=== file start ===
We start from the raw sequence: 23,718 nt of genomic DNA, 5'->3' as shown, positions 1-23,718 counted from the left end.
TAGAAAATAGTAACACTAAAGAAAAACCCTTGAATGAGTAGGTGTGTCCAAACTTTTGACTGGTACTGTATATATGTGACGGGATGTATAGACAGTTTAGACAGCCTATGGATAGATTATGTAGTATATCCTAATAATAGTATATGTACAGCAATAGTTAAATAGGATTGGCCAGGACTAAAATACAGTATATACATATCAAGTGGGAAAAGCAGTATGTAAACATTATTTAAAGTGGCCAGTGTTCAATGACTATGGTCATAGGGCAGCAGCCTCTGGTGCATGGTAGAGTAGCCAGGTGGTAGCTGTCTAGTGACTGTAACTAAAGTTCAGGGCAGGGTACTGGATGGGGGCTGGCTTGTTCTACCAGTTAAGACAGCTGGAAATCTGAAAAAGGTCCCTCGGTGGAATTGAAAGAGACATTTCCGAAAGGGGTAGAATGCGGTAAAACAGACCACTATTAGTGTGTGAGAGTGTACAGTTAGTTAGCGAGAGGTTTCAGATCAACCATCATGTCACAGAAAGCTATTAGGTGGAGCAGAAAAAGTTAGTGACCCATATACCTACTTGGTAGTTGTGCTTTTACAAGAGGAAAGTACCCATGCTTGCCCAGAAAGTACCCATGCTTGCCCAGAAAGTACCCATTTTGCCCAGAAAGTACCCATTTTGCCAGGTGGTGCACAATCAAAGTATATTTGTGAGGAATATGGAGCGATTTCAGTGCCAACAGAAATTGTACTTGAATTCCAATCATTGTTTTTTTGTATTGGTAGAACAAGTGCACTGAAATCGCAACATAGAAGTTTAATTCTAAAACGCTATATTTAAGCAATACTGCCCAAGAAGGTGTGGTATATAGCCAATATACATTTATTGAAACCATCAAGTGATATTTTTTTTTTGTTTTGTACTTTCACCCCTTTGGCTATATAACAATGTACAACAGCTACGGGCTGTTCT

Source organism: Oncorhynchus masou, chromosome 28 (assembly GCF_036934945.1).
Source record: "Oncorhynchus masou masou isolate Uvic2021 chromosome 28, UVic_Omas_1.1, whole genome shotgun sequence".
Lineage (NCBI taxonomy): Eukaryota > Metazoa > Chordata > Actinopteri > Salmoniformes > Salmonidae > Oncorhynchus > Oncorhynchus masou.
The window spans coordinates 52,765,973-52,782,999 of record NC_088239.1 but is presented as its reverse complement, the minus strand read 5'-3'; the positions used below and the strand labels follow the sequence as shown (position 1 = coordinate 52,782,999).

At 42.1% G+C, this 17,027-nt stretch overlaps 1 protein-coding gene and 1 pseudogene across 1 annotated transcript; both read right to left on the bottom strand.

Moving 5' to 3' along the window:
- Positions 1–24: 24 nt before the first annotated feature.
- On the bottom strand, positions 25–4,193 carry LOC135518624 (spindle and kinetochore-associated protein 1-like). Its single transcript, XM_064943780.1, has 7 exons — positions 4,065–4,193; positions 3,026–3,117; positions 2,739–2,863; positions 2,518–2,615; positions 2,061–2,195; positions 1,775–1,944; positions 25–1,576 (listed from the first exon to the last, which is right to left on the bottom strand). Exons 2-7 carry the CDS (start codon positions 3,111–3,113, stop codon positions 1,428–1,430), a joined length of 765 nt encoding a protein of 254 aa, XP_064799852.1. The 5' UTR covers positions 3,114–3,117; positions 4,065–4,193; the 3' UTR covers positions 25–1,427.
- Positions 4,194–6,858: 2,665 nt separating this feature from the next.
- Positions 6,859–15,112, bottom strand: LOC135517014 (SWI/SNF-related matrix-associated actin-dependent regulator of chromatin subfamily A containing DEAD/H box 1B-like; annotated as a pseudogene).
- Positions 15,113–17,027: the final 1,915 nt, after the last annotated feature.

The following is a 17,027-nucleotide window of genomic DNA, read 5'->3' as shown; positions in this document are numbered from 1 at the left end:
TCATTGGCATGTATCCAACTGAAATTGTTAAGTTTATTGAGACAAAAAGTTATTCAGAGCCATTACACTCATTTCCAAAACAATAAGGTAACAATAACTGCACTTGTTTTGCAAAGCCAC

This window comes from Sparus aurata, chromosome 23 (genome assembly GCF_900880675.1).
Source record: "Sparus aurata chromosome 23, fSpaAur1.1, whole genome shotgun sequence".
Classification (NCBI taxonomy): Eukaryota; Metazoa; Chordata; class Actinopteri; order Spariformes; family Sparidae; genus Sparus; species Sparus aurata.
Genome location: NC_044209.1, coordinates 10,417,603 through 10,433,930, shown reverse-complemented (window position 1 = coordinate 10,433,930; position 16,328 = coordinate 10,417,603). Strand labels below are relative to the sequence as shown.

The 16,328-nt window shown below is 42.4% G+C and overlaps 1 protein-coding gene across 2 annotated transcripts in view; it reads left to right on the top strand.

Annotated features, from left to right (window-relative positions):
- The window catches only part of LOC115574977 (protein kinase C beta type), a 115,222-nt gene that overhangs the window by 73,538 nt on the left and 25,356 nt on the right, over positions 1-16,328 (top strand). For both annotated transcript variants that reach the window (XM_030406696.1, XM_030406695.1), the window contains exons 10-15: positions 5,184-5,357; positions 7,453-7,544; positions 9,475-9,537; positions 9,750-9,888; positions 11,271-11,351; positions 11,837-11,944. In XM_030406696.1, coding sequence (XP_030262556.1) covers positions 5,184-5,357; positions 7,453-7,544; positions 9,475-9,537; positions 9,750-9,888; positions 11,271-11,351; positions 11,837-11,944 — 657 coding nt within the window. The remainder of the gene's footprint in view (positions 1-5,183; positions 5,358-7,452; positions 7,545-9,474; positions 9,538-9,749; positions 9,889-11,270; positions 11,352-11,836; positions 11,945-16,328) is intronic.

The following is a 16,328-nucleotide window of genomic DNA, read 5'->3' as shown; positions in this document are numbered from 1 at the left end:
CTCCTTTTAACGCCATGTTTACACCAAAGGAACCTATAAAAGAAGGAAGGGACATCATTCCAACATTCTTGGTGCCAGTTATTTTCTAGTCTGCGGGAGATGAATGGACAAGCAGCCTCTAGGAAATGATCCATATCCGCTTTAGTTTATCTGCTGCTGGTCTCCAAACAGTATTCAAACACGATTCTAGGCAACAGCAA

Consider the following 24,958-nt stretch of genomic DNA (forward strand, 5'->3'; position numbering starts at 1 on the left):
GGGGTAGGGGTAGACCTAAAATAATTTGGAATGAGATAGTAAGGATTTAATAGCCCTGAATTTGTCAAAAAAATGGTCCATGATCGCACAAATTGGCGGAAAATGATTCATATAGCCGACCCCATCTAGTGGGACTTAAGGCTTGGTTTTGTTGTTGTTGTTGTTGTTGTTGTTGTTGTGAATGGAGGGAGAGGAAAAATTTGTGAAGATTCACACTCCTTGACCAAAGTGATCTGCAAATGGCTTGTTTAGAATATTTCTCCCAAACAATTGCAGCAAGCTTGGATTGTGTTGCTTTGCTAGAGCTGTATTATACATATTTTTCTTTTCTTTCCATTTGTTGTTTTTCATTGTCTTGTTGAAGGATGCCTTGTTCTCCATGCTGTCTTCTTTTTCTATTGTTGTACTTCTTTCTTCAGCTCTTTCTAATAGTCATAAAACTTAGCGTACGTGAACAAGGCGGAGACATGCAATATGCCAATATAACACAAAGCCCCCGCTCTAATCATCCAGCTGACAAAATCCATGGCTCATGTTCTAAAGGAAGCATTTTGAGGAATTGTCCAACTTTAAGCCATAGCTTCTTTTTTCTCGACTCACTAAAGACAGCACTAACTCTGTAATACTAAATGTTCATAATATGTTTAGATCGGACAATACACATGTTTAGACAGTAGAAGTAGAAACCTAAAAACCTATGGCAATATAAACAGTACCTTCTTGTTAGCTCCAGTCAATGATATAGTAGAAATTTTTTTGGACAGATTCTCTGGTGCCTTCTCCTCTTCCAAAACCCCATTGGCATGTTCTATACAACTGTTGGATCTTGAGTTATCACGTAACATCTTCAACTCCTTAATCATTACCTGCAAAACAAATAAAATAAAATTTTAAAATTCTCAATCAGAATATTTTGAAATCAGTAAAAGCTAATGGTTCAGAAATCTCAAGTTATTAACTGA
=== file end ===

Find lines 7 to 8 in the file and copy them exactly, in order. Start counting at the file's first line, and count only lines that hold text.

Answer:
At 42.1% G+C, this 17,027-nt stretch overlaps 1 protein-coding gene and 1 pseudogene across 1 annotated transcript; both read right to left on the bottom strand.

Moving 5' to 3' along the window: